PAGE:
Bristol's One25 says street sex worker numbers continue to fall
The number of female street sex workers in Bristol is continuing to fall, with "more than a third breaking free last year", a charity has said.
One25 said it helped 59, out of 147, women to leave street sex work in 2015-16. In 2013, there were 169 women on the streets, dropping to 151 in 2014.
Its impact report also showed it had helped 24 women at risk, enabling "all but one" to avoid street sex working.
It comes as the government is being urged to change laws on prostitution.
Gill Nowland, from the charity, said the figures were perhaps surprising when set against a backdrop of rising social inequality.
Ms Nowland said the charity, which operates an outreach service, and drop-in centre, wanted to help women "live a life that we all might take for granted - a safe roof over their heads, reunion with safe members of their family, a chance to explore their potential."
Sandra, a former sex worker, said the charity helped her after she was raped by a client.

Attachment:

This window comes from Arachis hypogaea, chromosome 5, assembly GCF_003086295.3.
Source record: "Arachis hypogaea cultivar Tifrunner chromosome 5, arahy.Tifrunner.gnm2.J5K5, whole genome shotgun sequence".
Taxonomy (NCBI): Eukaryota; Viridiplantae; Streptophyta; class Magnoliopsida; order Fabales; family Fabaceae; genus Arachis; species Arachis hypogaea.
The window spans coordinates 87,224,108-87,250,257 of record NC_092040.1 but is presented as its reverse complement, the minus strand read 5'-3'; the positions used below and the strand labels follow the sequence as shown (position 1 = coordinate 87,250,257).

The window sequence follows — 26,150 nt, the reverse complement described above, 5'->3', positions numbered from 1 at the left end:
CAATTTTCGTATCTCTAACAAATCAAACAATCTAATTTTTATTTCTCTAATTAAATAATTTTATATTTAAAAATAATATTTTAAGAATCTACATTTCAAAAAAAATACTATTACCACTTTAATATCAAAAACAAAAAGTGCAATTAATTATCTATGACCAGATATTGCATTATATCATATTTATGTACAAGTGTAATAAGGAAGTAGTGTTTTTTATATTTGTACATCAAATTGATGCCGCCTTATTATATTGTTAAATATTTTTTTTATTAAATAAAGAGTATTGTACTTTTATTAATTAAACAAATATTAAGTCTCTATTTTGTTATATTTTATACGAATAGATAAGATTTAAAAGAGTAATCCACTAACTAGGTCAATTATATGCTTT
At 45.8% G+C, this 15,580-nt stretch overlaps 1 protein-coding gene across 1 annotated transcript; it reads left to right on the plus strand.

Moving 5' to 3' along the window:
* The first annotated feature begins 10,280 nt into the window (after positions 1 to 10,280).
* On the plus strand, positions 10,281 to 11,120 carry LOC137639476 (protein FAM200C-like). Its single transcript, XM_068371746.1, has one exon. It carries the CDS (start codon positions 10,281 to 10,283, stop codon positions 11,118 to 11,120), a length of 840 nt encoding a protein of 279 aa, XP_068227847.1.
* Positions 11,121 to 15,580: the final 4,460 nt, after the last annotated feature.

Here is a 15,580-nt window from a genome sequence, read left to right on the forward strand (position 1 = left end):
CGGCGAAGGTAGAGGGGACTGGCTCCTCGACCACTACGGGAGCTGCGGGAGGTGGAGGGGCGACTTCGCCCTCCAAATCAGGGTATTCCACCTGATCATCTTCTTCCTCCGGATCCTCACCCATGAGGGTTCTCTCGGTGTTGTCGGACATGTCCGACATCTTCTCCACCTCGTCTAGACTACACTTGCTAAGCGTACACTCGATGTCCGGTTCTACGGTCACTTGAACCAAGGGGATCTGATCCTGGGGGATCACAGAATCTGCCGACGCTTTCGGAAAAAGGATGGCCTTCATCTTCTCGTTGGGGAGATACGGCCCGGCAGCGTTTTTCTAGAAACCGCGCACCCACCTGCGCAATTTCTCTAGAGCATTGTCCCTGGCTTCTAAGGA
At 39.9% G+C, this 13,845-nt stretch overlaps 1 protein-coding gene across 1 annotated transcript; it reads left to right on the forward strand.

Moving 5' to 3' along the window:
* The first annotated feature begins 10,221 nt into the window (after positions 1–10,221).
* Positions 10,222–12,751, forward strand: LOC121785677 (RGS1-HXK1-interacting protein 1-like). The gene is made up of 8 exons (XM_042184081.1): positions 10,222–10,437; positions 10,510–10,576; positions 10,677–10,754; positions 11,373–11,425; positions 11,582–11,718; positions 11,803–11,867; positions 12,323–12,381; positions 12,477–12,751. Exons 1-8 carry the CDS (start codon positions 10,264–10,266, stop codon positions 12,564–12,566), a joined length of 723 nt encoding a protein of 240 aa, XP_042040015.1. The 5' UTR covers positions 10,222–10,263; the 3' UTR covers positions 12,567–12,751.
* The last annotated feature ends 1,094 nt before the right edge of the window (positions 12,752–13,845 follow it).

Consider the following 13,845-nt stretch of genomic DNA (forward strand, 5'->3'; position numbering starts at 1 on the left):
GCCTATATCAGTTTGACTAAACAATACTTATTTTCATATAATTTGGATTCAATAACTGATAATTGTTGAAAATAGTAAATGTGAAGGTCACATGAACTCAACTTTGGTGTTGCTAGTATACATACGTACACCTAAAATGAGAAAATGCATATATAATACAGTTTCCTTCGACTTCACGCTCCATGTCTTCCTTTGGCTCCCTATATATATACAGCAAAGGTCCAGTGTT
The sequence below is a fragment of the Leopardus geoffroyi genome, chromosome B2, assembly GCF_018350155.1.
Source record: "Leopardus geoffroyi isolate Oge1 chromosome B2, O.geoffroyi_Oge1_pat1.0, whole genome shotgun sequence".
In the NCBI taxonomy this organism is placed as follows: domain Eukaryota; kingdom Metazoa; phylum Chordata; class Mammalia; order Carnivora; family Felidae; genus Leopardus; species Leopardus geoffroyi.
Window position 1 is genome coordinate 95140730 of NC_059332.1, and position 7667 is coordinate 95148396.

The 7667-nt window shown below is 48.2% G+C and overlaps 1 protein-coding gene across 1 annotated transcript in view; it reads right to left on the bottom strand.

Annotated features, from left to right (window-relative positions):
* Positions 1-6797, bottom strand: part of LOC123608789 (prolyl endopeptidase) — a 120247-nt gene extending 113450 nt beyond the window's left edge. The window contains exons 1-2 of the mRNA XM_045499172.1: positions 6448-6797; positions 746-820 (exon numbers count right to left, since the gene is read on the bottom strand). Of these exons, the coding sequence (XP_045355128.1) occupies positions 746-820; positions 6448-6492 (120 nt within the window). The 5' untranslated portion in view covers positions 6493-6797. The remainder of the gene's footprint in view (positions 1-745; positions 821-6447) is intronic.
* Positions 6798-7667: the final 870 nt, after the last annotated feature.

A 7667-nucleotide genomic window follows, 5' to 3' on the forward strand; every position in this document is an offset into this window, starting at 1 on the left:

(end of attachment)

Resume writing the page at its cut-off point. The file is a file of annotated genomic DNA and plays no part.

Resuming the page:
She said: "One night on the streets I was raped and he did whatever he wanted to me. After that it really was suicide or accepting help to change my life.
"My One25 caseworker turned up at my squat to take me to rehab and I was absolutely broken. Now my life has changed beyond all recognition."
An Avon and Somerset Police spokesman said the force "worked closely" with One25 to ensure "these vulnerable women" were aware of the support available to them.
He added they encouraged women working in the sex industry to report any offences committed against them so "we can bring offenders to justice".
Earlier this month the Commons Home Affairs Select Committee said soliciting by sex workers should no longer be a crime.
It raised concerns that treating soliciting as an offence can prevent sex workers from seeking help to leave prostitution, and expose them to abuse and violence.